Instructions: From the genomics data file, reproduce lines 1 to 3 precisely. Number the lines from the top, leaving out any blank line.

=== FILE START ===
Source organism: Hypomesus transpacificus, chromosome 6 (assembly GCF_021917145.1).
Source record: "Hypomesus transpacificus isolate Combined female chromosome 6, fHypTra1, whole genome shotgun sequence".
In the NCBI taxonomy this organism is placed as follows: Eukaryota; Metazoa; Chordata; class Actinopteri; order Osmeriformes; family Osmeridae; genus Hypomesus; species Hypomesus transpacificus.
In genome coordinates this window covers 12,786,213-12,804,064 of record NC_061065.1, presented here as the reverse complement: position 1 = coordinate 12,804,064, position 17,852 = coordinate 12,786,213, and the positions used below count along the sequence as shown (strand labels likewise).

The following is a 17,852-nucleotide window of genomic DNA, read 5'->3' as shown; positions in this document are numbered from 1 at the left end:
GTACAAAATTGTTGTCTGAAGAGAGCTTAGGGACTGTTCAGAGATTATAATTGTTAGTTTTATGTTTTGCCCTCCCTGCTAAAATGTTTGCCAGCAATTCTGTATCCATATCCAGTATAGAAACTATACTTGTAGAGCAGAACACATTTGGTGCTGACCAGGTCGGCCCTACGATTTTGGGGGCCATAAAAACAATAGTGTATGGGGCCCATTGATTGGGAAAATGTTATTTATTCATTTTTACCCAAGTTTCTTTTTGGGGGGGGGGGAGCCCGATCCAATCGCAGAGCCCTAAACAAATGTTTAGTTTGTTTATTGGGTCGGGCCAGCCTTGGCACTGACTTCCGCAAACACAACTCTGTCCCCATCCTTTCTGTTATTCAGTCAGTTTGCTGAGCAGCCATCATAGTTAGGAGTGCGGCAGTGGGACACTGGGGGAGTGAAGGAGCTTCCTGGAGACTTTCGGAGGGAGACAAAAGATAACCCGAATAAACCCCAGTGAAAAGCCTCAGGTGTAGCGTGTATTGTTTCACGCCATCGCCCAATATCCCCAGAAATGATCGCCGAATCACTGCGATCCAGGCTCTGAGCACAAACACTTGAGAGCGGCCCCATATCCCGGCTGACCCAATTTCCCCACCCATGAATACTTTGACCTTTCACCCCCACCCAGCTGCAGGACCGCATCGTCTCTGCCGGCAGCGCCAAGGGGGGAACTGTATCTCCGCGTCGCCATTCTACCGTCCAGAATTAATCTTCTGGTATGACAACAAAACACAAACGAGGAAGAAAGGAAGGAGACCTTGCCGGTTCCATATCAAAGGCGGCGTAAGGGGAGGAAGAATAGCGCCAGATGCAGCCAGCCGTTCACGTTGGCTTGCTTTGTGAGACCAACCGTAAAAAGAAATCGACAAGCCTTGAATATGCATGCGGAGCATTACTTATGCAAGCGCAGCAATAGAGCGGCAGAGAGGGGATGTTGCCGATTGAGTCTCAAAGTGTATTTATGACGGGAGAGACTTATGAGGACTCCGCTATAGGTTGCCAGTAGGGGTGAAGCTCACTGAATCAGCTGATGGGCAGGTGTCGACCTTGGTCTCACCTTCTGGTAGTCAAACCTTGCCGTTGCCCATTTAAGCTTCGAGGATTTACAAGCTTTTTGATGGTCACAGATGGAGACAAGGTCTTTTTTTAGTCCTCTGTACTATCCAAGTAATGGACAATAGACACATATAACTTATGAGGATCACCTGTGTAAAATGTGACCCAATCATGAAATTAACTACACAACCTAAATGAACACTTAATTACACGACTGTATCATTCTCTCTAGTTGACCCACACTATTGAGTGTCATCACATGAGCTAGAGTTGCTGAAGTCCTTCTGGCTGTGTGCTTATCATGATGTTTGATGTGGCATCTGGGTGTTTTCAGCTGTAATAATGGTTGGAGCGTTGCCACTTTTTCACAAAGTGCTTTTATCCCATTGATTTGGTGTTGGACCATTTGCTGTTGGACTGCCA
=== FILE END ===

Source organism: Hypomesus transpacificus, chromosome 6 (assembly GCF_021917145.1).
Source record: "Hypomesus transpacificus isolate Combined female chromosome 6, fHypTra1, whole genome shotgun sequence".
In the NCBI taxonomy this organism is placed as follows: Eukaryota; Metazoa; Chordata; class Actinopteri; order Osmeriformes; family Osmeridae; genus Hypomesus; species Hypomesus transpacificus.